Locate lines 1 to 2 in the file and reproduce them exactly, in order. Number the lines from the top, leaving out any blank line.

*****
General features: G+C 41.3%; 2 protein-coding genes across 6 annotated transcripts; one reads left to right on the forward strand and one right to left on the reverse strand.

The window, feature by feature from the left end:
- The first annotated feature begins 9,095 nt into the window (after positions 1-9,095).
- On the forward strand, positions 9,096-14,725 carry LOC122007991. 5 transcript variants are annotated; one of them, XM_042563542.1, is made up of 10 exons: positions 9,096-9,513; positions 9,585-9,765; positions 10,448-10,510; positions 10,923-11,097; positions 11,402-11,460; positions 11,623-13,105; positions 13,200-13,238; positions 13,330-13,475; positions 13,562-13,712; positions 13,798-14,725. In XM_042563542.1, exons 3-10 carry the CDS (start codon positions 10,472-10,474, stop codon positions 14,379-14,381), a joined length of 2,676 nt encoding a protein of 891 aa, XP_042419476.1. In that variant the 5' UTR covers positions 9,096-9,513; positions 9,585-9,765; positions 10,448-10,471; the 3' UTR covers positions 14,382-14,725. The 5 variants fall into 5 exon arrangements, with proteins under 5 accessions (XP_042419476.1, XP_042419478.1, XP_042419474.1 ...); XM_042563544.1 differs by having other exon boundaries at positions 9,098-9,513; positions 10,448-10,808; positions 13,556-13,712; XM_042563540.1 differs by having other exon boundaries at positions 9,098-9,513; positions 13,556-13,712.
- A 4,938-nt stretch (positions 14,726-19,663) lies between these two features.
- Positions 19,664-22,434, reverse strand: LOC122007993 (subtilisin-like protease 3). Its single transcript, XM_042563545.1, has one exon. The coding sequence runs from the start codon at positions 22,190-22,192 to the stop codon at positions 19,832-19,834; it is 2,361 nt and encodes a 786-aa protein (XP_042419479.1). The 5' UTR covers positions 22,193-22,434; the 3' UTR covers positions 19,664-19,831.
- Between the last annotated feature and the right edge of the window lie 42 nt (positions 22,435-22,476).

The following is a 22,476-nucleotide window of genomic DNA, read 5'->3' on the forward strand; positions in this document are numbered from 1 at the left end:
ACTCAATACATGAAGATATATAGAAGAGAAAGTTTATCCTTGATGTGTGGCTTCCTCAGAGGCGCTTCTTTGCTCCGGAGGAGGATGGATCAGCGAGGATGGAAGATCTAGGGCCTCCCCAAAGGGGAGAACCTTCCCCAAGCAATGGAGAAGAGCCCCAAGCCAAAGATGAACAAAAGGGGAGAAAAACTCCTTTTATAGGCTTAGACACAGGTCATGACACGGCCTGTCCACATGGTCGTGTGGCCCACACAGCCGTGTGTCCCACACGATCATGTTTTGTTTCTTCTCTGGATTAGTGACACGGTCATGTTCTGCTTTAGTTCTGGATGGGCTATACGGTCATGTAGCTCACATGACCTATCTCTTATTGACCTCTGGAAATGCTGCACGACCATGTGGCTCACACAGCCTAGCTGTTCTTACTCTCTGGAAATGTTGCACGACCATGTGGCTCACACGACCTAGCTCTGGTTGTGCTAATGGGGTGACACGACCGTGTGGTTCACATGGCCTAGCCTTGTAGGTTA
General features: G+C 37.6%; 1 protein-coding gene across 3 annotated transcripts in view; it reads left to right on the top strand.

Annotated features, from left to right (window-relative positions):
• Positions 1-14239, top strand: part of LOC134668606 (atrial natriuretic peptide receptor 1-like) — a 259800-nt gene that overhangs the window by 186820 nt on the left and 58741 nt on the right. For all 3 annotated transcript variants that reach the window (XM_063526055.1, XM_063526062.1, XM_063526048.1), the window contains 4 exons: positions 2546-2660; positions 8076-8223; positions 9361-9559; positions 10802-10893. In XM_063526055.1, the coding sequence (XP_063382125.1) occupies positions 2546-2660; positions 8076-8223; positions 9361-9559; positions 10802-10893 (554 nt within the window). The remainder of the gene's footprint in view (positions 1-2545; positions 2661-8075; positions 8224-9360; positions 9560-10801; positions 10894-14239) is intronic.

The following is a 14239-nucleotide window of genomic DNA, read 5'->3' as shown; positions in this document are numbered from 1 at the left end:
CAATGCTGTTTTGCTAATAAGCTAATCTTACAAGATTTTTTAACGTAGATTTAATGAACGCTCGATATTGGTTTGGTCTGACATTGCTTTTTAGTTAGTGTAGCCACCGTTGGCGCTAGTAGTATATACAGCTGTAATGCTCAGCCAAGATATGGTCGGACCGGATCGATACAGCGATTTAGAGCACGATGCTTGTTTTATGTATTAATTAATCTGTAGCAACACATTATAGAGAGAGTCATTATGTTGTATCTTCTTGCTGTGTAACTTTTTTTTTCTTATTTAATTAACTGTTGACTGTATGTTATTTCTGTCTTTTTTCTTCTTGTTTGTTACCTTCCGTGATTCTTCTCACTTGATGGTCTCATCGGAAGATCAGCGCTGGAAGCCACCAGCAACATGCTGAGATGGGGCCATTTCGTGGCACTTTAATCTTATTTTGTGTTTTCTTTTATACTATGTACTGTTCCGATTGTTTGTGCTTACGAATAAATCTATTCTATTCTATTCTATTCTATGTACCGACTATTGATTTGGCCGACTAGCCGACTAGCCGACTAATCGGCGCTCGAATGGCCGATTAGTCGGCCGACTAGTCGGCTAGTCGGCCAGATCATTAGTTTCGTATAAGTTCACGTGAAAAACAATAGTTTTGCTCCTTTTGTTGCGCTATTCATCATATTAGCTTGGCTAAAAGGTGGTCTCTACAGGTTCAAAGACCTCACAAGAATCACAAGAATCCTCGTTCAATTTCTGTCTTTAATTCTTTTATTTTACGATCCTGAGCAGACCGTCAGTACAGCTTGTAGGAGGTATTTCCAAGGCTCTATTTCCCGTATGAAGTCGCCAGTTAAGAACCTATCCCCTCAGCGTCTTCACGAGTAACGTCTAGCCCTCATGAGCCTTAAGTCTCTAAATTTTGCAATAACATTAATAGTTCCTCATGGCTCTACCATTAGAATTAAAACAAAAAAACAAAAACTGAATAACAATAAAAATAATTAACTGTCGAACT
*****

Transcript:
General features: G+C 41.3%; 2 protein-coding genes across 6 annotated transcripts; one reads left to right on the forward strand and one right to left on the reverse strand.

The window, feature by feature from the left end: